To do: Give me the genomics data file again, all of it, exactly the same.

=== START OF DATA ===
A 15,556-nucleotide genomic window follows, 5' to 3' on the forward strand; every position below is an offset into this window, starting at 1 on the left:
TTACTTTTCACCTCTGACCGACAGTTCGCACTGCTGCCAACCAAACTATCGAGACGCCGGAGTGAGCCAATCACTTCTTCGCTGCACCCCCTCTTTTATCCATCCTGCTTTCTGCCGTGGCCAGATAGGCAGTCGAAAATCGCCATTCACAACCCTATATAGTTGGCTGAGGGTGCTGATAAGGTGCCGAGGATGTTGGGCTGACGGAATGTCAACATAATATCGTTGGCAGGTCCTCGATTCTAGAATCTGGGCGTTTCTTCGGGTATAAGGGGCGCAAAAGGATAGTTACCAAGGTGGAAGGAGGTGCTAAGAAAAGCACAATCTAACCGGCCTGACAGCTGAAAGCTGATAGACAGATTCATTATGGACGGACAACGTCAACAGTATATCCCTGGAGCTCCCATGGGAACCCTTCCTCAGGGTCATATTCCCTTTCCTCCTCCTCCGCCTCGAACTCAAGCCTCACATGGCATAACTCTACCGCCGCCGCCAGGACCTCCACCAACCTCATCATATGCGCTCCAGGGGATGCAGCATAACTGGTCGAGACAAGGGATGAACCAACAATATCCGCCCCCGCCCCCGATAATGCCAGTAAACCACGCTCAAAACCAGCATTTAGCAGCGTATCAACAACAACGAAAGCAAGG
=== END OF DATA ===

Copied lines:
A 15,556-nucleotide genomic window follows, 5' to 3' on the forward strand; every position below is an offset into this window, starting at 1 on the left:
TTACTTTTCACCTCTGACCGACAGTTCGCACTGCTGCCAACCAAACTATCGAGACGCCGGAGTGAGCCAATCACTTCTTCGCTGCACCCCCTCTTTTATCCATCCTGCTTTCTGCCGTGGCCAGATAGGCAGTCGAAAATCGCCATTCACAACCCTATATAGTTGGCTGAGGGTGCTGATAAGGTGCCGAGGATGTTGGGCTGACGGAATGTCAACATAATATCGTTGGCAGGTCCTCGATTCTAGAATCTGGGCGTTTCTTCGGGTATAAGGGGCGCAAAAGGATAGTTACCAAGGTGGAAGGAGGTGCTAAGAAAAGCACAATCTAACCGGCCTGACAGCTGAAAGCTGATAGACAGATTCATTATGGACGGACAACGTCAACAGTATATCCCTGGAGCTCCCATGGGAACCCTTCCTCAGGGTCATATTCCCTTTCCTCCTCCTCCGCCTCGAACTCAAGCCTCACATGGCATAACTCTACCGCCGCCGCCAGGACCTCCACCAACCTCATCATATGCGCTCCAGGGGATGCAGCATAACTGGTCGAGACAAGGGATGAACCAACAATATCCGCCCCCGCCCCCGATAATGCCAGTAAACCACGCTCAAAACCAGCATTTAGCAGCGTATCAACAACAACGAAAGCAAGG